if __name__ == "__main__":

    a = [1, 2, 3, 4, 5]

    pool = Pool()

    result = pool.map( square, a )

    print("Square result: %s" % result)

    def cube(x):
        """Return the cube of the argument"""
        return x*x*x

    result = pool.map( cube, a )

    print("Cube result: %s" % result)

If you run this script you should see an error such as

AttributeError: 'module' object has no attribute 'cube'

(you may also find that your python script hangs and cannot be killed. To kill the script, hold CTRL and Z to background the task, then type kill -9 %1 to kill the python script)

The problem is that pool was created before the cube function. The worker copies of the script were thus created before cube was defined, and so don’t contain a copy of this function. This is one of the reasons why you should always define your functions above the if __name__ == "__main__" block.

Alternatively, if you have to define the function in the __main__ block, then ensure that you create the pool after the definition. For example, one fix here is to create a second pool for the second map, e.g.

from multiprocessing import Pool

def square(x):
    """Return the square of the argument"""
    return x*x

if __name__ == "__main__":

    a = [1, 2, 3, 4, 5]

    pool = Pool()

    result = pool.map( square, a )

    print("Square result: %s" % result)

    def cube(x):
        """Return the cube of the argument"""
        return x*x*x

    pool2 = Pool()

    result = pool2.map( cube, a )

    print("Cube result: %s" % result)

Running this should print out

Square result: [1, 4, 9, 16, 25]
Cube result: [1, 8, 27, 64, 125]

Pool Lifetime

The pool of workers is forked from your script when you create the multiprocessing.Pool object, and will have the same lifetime as the containing object (e.g. pool). This means that it is good practice to delete this object once you have finished with the pool, e.g. by setting the variable equal to None (e.g. by typing pool = None), such as here;

from multiprocessing import Pool, current_process

def square(x):
    """Function to return the square of the argument"""
    print("Worker %s calculating square of %d" % \
             (current_process().pid, x))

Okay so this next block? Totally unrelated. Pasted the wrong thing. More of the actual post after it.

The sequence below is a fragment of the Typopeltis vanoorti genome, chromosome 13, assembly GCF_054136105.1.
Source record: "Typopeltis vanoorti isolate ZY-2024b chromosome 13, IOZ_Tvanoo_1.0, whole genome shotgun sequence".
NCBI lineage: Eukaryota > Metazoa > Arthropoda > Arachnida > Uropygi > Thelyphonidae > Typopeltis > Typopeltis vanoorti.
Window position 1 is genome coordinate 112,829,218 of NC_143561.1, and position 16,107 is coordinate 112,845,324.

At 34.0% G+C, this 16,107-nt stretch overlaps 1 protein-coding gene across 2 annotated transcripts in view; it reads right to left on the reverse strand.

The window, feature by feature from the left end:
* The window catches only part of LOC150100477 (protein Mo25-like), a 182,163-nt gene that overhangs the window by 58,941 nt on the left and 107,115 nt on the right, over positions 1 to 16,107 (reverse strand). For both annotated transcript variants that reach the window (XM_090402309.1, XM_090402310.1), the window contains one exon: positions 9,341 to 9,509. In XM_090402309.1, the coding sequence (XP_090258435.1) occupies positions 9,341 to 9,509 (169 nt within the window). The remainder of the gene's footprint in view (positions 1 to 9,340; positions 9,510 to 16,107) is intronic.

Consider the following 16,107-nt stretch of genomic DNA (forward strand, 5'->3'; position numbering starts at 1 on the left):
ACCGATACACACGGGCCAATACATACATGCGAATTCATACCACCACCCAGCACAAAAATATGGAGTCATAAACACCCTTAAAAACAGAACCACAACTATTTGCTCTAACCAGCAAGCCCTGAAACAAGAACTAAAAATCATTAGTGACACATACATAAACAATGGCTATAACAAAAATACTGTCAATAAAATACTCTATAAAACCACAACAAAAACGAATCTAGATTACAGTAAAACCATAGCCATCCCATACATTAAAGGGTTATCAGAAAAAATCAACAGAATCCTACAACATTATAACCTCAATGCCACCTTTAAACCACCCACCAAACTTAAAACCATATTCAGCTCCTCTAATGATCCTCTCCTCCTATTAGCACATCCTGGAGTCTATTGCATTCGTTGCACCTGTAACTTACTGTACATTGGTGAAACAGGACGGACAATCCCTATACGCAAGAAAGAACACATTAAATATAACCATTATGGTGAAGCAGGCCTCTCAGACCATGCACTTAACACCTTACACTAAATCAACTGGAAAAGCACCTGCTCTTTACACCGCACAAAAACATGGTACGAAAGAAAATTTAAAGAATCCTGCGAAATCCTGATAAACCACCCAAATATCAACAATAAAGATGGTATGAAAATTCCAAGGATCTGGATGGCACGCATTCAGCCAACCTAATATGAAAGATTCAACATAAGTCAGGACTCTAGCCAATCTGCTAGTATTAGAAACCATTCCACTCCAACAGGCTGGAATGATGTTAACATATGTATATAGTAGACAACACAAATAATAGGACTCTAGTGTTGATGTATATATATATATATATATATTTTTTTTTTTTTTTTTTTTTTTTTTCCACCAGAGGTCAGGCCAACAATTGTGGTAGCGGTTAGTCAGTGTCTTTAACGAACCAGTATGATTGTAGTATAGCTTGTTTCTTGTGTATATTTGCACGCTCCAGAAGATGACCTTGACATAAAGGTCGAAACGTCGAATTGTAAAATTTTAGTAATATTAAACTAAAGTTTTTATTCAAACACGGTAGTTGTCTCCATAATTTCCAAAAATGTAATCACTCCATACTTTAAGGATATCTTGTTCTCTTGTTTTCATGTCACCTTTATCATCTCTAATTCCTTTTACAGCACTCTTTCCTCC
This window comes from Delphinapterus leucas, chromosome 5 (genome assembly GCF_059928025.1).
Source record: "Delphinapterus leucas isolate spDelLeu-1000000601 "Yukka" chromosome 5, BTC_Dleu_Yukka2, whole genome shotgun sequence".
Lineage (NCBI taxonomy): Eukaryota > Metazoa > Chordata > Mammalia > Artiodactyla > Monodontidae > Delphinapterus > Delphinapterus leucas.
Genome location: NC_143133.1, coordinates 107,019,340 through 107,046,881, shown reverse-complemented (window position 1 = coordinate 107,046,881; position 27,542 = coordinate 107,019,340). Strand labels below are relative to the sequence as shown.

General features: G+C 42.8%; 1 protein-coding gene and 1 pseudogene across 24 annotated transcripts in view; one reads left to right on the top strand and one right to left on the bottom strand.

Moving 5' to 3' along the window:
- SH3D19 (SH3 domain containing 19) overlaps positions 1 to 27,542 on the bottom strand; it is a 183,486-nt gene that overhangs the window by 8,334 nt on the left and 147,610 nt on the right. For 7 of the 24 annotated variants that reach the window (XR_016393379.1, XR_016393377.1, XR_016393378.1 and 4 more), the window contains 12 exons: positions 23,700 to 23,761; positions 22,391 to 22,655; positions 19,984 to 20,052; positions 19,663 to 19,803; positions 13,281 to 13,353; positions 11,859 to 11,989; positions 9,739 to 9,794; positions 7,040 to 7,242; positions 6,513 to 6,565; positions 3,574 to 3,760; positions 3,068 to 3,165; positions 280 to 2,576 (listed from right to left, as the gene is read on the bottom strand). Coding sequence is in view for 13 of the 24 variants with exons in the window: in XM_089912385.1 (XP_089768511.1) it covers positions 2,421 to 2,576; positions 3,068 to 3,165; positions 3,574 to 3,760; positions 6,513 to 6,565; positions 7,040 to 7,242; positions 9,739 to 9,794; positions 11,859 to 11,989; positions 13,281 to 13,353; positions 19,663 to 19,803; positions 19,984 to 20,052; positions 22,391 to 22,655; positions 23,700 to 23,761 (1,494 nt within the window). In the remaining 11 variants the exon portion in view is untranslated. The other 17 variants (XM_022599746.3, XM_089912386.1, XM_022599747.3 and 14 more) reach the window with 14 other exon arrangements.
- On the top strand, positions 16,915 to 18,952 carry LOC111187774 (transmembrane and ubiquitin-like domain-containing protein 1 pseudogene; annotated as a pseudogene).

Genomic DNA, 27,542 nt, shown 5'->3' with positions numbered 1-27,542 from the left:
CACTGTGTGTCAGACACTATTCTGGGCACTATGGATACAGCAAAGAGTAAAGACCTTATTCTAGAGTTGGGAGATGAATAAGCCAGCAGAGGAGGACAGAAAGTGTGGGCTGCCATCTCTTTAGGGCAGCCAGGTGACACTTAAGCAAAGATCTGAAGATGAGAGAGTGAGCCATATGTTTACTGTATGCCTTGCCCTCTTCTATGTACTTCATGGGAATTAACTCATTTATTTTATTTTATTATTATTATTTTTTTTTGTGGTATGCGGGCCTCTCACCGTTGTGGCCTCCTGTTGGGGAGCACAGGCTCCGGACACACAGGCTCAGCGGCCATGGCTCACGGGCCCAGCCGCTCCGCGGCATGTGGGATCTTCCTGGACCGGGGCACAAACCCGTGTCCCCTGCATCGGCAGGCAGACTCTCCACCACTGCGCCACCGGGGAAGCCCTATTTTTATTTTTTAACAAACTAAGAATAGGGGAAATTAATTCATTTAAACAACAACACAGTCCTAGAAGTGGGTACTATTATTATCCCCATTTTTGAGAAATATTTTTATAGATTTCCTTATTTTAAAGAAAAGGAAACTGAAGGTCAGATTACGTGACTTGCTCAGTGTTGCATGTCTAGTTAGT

return x*x

if __name__ == "__main__":
    nprocs = 2

    # print the number of cores
    print("Number of workers equals %d" % nprocs)

    # create a pool of workers
    pool = Pool(processes=nprocs)

    # create an array of 10 integers, from 1 to 10
    a = range(1,11)

    result = pool.map( square, a )

    # delete the pool 
    pool = None

    total = reduce( lambda x,y: x+y, result )

    print("The sum of the square of the first 10 integers is %d" % total)

Alternatively, you can call pool.close() to close the pool.

Remembering to delete the pool object or calling pool.close() can be a challenge, particularly when exceptions could be raised by your mapping function. One way to handle this automatically is to use Python’s with statement. For example;

from multiprocessing import Pool
import contextlib

def square(x):
    """Return the square of the argument"""
    return x*x

if __name__ == "__main__":

    a = [1, 2, 3, 4, 5]

    with contextlib.closing( Pool() ) as pool:
        result = pool.map(square, a)

    print(result)

This with statement will assign the created Pool() object to the variable pool. When the code in the with block exits (e.g. because an exception is raised, or because all of the code in the with block has been executed), it will ensure that pool.close() is called. This is a safe way to use a multiprocessing.Pool, ensuring that the pool is closed properly after is has been used. It is also a safe way of using multiple pools in a single script. You should use with for every map you run, ensuring that you create a new pool each time, so that you never risk having worker scripts having missing or different functions to the master script. For example, the best way to write the above multi-pool script is;

from multiprocessing import Pool
import contextlib

def square(x):
    """Return the square of the argument"""
    return x*x

if __name__ == "__main__":

    a = [1, 2, 3, 4, 5]

    with contextlib.closing( Pool() ) as pool:
        result = pool.map( square, a )

    print("Square result: %s" % result)

    def cube(x):
        """Return the cube of the argument"""
        return x*x*x

    with contextlib.closing( Pool() ) as pool:
        result = pool.map( cube, a )

    print("Cube result: %s" % result)